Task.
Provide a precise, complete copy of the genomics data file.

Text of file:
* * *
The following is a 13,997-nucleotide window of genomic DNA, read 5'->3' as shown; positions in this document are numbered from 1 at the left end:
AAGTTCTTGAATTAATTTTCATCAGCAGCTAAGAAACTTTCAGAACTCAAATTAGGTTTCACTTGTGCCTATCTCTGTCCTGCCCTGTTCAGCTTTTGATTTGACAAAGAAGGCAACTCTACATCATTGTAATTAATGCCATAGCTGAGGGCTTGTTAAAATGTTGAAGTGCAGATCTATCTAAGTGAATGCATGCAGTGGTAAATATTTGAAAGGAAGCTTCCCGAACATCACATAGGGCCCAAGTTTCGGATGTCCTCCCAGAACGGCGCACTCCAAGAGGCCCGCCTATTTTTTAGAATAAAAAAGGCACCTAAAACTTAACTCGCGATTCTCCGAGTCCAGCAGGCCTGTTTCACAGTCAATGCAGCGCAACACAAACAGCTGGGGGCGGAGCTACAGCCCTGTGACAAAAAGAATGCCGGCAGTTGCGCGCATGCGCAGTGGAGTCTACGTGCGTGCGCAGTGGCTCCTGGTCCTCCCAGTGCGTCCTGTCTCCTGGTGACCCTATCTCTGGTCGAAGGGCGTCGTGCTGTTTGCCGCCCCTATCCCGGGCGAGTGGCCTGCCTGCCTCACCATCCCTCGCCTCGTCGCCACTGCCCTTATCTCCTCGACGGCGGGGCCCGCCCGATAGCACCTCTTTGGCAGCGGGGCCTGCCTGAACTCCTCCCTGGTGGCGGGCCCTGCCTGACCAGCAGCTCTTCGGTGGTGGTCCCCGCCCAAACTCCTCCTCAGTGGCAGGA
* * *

The following is a 13,997-nucleotide window of genomic DNA, read 5'->3' as shown; positions in this document are numbered from 1 at the left end:
AAGTTCTTGAATTAATTTTCATCAGCAGCTAAGAAACTTTCAGAACTCAAATTAGGTTTCACTTGTGCCTATCTCTGTCCTGCCCTGTTCAGCTTTTGATTTGACAAAGAAGGCAACTCTACATCATTGTAATTAATGCCATAGCTGAGGGCTTGTTAAAATGTTGAAGTGCAGATCTATCTAAGTGAATGCATGCAGTGGTAAATATTTGAAAGGAAGCTTCCCGAACATCACATAGGGCCCAAGTTTCGGATGTCCTCCCAGAACGGCGCACTCCAAGAGGCCCGCCTATTTTTTAGAATAAAAAAGGCACCTAAAACTTAACTCGCGATTCTCCGAGTCCAGCAGGCCTGTTTCACAGTCAATGCAGCGCAACACAAACAGCTGGGGGCGGAGCTACAGCCCTGTGACAAAAAGAATGCCGGCAGTTGCGCGCATGCGCAGTGGAGTCTACGTGCGTGCGCAGTGGCTCCTGGTCCTCCCAGTGCGTCCTGTCTCCTGGTGACCCTATCTCTGGTCGAAGGGCGTCGTGCTGTTTGCCGCCCCTATCCCGGGCGAGTGGCCTGCCTGCCTCACCATCCCTCGCCTCGTCGCCACTGCCCTTATCTCCTCGACGGCGGGGCCCGCCCGATAGCACCTCTTTGGCAGCGGGGCCTGCCTGAACTCCTCCCTGGTGGCGGGCCCTGCCTGACCAGCAGCTCTTCGGTGGTGGTCCCCGCCCAAACTCCTCCTCAGTGGCAGGA